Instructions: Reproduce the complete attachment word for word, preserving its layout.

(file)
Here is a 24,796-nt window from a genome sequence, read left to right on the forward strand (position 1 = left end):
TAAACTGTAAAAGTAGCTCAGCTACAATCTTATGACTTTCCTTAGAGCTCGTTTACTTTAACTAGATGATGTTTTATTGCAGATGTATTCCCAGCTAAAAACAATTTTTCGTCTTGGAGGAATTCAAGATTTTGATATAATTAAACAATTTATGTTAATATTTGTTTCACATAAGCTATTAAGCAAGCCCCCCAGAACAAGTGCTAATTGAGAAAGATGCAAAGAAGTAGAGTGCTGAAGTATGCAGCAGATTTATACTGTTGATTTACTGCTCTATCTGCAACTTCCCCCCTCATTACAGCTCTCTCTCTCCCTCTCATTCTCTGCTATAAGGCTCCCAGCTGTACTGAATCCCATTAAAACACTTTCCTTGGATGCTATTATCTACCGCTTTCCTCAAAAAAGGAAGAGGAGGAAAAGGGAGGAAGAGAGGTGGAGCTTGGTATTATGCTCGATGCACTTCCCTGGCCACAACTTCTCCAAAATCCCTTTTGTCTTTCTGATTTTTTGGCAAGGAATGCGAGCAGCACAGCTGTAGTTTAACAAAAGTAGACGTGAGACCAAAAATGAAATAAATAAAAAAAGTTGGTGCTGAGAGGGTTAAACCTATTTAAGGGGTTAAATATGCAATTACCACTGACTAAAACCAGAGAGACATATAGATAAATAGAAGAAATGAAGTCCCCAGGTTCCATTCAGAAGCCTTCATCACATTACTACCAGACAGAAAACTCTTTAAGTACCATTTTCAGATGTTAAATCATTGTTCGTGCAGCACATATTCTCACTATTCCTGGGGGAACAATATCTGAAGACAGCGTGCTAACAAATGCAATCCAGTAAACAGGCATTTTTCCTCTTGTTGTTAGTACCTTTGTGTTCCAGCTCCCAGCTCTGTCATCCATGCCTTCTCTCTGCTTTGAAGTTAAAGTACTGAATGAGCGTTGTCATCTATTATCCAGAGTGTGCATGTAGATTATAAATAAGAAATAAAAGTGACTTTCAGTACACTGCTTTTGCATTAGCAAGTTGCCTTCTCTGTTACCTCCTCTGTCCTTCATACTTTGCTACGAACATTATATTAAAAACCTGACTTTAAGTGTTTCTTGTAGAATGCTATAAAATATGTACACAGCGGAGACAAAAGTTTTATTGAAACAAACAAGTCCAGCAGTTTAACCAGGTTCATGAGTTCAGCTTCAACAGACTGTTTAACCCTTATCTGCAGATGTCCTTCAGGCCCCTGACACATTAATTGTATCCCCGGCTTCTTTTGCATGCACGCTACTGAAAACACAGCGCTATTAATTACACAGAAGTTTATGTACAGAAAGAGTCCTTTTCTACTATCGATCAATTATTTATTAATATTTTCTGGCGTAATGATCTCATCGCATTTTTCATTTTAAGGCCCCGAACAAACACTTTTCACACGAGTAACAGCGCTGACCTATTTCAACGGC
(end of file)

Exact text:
Here is a 24,796-nt window from a genome sequence, read left to right on the forward strand (position 1 = left end):
TAAACTGTAAAAGTAGCTCAGCTACAATCTTATGACTTTCCTTAGAGCTCGTTTACTTTAACTAGATGATGTTTTATTGCAGATGTATTCCCAGCTAAAAACAATTTTTCGTCTTGGAGGAATTCAAGATTTTGATATAATTAAACAATTTATGTTAATATTTGTTTCACATAAGCTATTAAGCAAGCCCCCCAGAACAAGTGCTAATTGAGAAAGATGCAAAGAAGTAGAGTGCTGAAGTATGCAGCAGATTTATACTGTTGATTTACTGCTCTATCTGCAACTTCCCCCCTCATTACAGCTCTCTCTCTCCCTCTCATTCTCTGCTATAAGGCTCCCAGCTGTACTGAATCCCATTAAAACACTTTCCTTGGATGCTATTATCTACCGCTTTCCTCAAAAAAGGAAGAGGAGGAAAAGGGAGGAAGAGAGGTGGAGCTTGGTATTATGCTCGATGCACTTCCCTGGCCACAACTTCTCCAAAATCCCTTTTGTCTTTCTGATTTTTTGGCAAGGAATGCGAGCAGCACAGCTGTAGTTTAACAAAAGTAGACGTGAGACCAAAAATGAAATAAATAAAAAAAGTTGGTGCTGAGAGGGTTAAACCTATTTAAGGGGTTAAATATGCAATTACCACTGACTAAAACCAGAGAGACATATAGATAAATAGAAGAAATGAAGTCCCCAGGTTCCATTCAGAAGCCTTCATCACATTACTACCAGACAGAAAACTCTTTAAGTACCATTTTCAGATGTTAAATCATTGTTCGTGCAGCACATATTCTCACTATTCCTGGGGGAACAATATCTGAAGACAGCGTGCTAACAAATGCAATCCAGTAAACAGGCATTTTTCCTCTTGTTGTTAGTACCTTTGTGTTCCAGCTCCCAGCTCTGTCATCCATGCCTTCTCTCTGCTTTGAAGTTAAAGTACTGAATGAGCGTTGTCATCTATTATCCAGAGTGTGCATGTAGATTATAAATAAGAAATAAAAGTGACTTTCAGTACACTGCTTTTGCATTAGCAAGTTGCCTTCTCTGTTACCTCCTCTGTCCTTCATACTTTGCTACGAACATTATATTAAAAACCTGACTTTAAGTGTTTCTTGTAGAATGCTATAAAATATGTACACAGCGGAGACAAAAGTTTTATTGAAACAAACAAGTCCAGCAGTTTAACCAGGTTCATGAGTTCAGCTTCAACAGACTGTTTAACCCTTATCTGCAGATGTCCTTCAGGCCCCTGACACATTAATTGTATCCCCGGCTTCTTTTGCATGCACGCTACTGAAAACACAGCGCTATTAATTACACAGAAGTTTATGTACAGAAAGAGTCCTTTTCTACTATCGATCAATTATTTATTAATATTTTCTGGCGTAATGATCTCATCGCATTTTTCATTTTAAGGCCCCGAACAAACACTTTTCACACGAGTAACAGCGCTGACCTATTTCAACGGC